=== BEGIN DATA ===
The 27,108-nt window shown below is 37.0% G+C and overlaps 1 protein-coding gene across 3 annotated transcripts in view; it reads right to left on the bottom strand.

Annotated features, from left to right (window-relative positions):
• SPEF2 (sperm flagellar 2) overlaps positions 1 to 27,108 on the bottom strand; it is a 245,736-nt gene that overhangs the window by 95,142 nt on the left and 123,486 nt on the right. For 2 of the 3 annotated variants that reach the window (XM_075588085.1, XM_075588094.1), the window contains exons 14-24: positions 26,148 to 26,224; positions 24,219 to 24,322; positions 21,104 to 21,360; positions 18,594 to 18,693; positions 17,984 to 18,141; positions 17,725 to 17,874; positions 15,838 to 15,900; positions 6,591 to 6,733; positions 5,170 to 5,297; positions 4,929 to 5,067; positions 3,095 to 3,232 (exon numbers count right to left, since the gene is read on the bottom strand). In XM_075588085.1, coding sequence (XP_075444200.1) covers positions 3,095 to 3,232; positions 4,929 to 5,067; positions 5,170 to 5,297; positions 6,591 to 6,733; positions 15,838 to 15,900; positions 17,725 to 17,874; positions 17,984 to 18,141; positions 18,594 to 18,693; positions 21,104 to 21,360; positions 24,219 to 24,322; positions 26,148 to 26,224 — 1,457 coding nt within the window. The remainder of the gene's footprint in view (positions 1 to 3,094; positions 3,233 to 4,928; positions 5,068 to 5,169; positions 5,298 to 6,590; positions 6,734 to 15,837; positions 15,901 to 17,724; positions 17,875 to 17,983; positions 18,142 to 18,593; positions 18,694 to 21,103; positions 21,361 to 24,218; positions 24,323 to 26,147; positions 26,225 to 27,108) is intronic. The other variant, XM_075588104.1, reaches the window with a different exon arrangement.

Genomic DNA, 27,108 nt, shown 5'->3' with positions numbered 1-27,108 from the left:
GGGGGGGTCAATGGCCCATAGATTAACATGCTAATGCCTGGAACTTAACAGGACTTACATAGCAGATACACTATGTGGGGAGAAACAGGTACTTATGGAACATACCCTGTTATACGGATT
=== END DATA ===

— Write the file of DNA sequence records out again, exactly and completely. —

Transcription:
The 27,108-nt window shown below is 37.0% G+C and overlaps 1 protein-coding gene across 3 annotated transcripts in view; it reads right to left on the bottom strand.

Annotated features, from left to right (window-relative positions):
• SPEF2 (sperm flagellar 2) overlaps positions 1 to 27,108 on the bottom strand; it is a 245,736-nt gene that overhangs the window by 95,142 nt on the left and 123,486 nt on the right. For 2 of the 3 annotated variants that reach the window (XM_075588085.1, XM_075588094.1), the window contains exons 14-24: positions 26,148 to 26,224; positions 24,219 to 24,322; positions 21,104 to 21,360; positions 18,594 to 18,693; positions 17,984 to 18,141; positions 17,725 to 17,874; positions 15,838 to 15,900; positions 6,591 to 6,733; positions 5,170 to 5,297; positions 4,929 to 5,067; positions 3,095 to 3,232 (exon numbers count right to left, since the gene is read on the bottom strand). In XM_075588085.1, coding sequence (XP_075444200.1) covers positions 3,095 to 3,232; positions 4,929 to 5,067; positions 5,170 to 5,297; positions 6,591 to 6,733; positions 15,838 to 15,900; positions 17,725 to 17,874; positions 17,984 to 18,141; positions 18,594 to 18,693; positions 21,104 to 21,360; positions 24,219 to 24,322; positions 26,148 to 26,224 — 1,457 coding nt within the window. The remainder of the gene's footprint in view (positions 1 to 3,094; positions 3,233 to 4,928; positions 5,068 to 5,169; positions 5,298 to 6,590; positions 6,734 to 15,837; positions 15,901 to 17,724; positions 17,875 to 17,983; positions 18,142 to 18,593; positions 18,694 to 21,103; positions 21,361 to 24,218; positions 24,323 to 26,147; positions 26,225 to 27,108) is intronic. The other variant, XM_075588104.1, reaches the window with a different exon arrangement.

Genomic DNA, 27,108 nt, shown 5'->3' with positions numbered 1-27,108 from the left:
GGGGGGGTCAATGGCCCATAGATTAACATGCTAATGCCTGGAACTTAACAGGACTTACATAGCAGATACACTATGTGGGGAGAAACAGGTACTTATGGAACATACCCTGTTATACGGATT